In a sense, you can take everything said about the RNC and the DNC in 2016 and apply it to the EU. Out of touch? Check. Manipulation of the nomination process to try to produce the desired result? Check. Losing the race to outsiders because the elite nominees are not appealing? Check. Etc, etc.
The EU, in a sense, is rather akin to the Austro-Hungarian Empire and the Holy Roman Empire. It is composed of a number of states that are more than willing to put their own interests firsts, with leaders who have to account to their (voting) populations rather than the EU as a whole. (The cynic in me suspects that the bureaucrats consider that rather a disadvantage.) The tangled web of political, bureaucratic and financial obligations makes it difficult for a smaller country to assert itself, let alone allow for any sort of independent (and public) oversight. One can argue, quite reasonably, that Greece is both victim and victimiser: on one hand, the Greeks were bullied relentlessly by the EU; on the other, their government got them into an economic black hole by lying to the EU about their economic state, not bothering with any reforms until pushed and spending more money than they could possibly repay.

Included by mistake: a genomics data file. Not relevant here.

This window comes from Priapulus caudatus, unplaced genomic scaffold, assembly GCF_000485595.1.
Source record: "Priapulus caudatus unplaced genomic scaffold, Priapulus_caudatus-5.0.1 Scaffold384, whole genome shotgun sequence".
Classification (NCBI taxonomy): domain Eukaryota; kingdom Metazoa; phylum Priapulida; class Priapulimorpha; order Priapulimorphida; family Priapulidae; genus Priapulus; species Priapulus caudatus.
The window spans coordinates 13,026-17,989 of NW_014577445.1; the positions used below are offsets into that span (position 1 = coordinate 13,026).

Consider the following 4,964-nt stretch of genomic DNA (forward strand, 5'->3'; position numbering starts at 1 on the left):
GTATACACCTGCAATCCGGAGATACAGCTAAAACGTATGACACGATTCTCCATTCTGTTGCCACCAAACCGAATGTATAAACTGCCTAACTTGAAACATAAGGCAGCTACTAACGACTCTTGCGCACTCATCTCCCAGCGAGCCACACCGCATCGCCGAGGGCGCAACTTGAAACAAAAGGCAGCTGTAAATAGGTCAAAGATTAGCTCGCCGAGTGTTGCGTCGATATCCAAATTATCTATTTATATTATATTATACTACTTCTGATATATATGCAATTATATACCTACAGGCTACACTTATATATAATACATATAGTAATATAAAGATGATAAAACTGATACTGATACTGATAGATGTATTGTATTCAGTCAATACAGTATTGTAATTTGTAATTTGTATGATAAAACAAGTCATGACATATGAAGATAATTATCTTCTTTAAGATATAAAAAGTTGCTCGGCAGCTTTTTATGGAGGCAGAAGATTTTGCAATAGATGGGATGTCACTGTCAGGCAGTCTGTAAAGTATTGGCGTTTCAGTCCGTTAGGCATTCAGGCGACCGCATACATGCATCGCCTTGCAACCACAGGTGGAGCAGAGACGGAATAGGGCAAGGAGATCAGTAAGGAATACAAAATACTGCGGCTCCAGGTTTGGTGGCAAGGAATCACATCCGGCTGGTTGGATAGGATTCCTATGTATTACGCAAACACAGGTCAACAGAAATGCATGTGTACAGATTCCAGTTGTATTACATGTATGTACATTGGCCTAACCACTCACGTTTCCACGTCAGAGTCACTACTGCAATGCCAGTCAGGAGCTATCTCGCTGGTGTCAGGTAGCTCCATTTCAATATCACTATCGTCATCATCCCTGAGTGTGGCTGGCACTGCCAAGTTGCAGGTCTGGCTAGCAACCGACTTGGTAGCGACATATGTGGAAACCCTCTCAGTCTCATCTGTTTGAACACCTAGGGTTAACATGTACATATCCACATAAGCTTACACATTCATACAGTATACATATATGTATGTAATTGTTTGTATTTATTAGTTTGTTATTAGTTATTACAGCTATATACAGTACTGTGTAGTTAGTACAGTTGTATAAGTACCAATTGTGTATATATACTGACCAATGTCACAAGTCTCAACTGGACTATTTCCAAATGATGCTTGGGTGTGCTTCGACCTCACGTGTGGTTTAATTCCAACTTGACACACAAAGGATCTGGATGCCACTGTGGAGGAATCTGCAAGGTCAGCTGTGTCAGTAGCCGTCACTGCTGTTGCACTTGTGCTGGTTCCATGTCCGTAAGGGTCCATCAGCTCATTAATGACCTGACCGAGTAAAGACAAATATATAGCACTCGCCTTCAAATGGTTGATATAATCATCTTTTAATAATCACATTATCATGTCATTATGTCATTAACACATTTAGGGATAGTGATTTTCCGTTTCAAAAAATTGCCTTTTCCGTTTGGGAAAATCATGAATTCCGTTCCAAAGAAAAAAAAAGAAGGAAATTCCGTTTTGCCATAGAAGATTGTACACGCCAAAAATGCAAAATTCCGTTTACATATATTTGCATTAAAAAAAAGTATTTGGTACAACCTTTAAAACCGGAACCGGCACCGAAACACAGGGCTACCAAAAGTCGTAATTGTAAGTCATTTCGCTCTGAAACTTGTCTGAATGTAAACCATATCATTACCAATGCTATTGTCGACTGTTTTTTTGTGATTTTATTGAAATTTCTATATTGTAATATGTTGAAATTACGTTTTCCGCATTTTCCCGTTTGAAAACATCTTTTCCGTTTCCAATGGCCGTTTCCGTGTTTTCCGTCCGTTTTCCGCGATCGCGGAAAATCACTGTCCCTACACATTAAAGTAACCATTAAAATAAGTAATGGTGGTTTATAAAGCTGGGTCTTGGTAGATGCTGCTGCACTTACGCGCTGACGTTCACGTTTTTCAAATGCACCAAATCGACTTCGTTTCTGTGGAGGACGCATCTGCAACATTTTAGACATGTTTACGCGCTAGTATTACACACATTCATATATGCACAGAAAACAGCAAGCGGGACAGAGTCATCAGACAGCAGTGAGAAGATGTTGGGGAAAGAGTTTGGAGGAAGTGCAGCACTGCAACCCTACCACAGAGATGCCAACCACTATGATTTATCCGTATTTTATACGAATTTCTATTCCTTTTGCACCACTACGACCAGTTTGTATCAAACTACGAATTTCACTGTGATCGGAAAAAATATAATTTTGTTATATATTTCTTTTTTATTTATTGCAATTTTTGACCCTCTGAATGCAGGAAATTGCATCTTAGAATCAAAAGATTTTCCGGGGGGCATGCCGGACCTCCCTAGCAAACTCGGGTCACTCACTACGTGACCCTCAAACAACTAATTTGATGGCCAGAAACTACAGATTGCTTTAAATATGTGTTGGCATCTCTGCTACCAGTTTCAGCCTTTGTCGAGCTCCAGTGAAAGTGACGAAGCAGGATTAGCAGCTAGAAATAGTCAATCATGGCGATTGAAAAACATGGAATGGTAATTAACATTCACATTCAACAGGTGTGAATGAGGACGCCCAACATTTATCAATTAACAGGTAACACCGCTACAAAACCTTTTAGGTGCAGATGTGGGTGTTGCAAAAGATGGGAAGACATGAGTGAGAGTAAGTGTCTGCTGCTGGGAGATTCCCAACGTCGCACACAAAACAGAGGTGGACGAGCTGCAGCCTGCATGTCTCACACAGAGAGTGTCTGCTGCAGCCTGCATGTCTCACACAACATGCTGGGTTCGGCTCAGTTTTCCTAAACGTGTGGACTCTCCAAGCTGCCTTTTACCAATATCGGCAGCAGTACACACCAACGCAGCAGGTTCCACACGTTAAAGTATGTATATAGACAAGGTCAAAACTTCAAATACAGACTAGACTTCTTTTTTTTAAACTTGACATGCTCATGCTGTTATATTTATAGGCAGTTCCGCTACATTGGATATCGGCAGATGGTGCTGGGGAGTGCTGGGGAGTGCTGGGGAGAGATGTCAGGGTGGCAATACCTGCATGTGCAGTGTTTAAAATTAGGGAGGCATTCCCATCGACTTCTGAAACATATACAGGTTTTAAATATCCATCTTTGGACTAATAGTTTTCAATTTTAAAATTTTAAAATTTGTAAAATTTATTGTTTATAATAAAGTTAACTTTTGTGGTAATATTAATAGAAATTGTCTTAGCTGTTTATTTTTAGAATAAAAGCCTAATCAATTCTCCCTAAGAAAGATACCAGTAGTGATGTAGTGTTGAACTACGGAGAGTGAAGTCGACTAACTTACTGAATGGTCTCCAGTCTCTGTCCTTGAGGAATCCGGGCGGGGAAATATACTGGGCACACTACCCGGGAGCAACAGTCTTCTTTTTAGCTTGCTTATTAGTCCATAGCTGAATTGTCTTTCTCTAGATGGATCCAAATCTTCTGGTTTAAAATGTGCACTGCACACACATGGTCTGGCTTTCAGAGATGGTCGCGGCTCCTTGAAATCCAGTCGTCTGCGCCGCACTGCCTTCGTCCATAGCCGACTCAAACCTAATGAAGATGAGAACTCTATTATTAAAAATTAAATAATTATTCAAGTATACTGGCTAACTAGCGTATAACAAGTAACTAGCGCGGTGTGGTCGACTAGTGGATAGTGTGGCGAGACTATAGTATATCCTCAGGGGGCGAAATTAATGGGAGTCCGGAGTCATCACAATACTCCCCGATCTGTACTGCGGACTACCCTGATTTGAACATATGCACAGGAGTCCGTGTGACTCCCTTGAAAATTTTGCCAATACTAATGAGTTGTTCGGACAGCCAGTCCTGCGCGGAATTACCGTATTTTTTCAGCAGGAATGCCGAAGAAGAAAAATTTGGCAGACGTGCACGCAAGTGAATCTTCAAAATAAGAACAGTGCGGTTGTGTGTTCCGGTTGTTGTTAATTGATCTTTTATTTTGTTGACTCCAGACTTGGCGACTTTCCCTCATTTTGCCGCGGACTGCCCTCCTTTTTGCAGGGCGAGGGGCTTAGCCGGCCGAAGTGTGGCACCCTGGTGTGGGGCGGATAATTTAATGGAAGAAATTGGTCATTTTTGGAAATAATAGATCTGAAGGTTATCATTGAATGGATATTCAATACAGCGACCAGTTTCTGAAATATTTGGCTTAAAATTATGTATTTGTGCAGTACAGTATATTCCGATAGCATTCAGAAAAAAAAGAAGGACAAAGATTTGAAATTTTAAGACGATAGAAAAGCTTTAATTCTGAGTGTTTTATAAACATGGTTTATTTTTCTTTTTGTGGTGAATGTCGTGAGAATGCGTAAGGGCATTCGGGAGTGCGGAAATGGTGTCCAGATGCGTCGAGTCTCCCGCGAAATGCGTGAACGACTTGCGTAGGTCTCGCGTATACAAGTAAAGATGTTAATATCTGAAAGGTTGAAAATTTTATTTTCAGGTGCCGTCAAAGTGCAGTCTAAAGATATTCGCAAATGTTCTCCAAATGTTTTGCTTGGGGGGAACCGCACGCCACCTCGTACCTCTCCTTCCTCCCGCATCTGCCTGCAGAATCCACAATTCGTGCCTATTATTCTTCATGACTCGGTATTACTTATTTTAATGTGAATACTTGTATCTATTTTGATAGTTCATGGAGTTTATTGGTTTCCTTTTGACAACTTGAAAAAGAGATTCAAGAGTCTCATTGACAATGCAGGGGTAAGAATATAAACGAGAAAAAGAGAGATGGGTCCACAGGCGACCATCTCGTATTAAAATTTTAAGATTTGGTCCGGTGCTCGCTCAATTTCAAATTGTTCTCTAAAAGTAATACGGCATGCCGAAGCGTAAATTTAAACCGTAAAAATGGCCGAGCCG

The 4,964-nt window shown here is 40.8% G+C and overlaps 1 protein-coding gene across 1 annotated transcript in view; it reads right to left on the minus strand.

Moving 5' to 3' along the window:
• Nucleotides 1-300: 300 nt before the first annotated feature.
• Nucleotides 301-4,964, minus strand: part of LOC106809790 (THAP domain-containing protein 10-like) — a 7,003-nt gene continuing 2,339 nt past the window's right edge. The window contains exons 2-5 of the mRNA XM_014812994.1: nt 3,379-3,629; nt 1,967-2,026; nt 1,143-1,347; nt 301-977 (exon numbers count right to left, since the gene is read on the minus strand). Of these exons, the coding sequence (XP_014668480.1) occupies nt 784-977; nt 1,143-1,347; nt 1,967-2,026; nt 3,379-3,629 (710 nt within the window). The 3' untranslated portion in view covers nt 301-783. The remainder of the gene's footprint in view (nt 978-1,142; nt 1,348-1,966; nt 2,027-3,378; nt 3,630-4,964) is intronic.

(The simple fact that the EU didn’t bother to do any due diligence, as I have mentioned before, is yet another reason to discard it into history’s waste bin.)
Right now, the EU is steadily fragmenting.
The optimist in me says that the EU will draw back from its attempt to become a super-state and evolve into a loose association of European nations, that it will change to become more responsive to the will of its populations. But even this sows the seeds of discontent and disintegration. The Germans, for example, will want the Greeks to pay back every Euro they borrowed (an impossible goal) while the Greeks will want debt forgiveness (another impossible goal.) They won’t be the only ones, either. Squaring this particular circle will be impossible.
The pessimist in me says that the EU has failed, that it has lost the trust of its populations completely (and thus needs to be discarded as quickly as possible.) This may not be wholly accurate, but there is a strong element of truth in it. Certain aspects of the bloc – free movement, for example – have caused significant problems, leading inevitable to a ‘baby and the bathwater’ situation, where the ‘good’ is thrown out with the ‘bad.’ The EU governments have not only sacrificed trust, they have also sacrificed credibility. This hampers their ability to come to terms with the ongoing crisis.
I don’t pretend to know how this will end. In many ways, we are gliding towards a situation comparable to 1914; in others, we are entering uncharted territory. Greece may still bail out of the EU (in some ways, they might be better off if they did), along with other states that owe incredible sums of money: Spain and Italy in particular. Economic stagnation will lead to a steady series of job losses, followed by more and more bitterness on the streets, accompanied by tax hikes that will see the rich fleeing in all directions. The prospect of ethnic conflict, too, cannot be understated. They too are tribes.
The avalanche has already started. It may be too late for the pebbles to vote.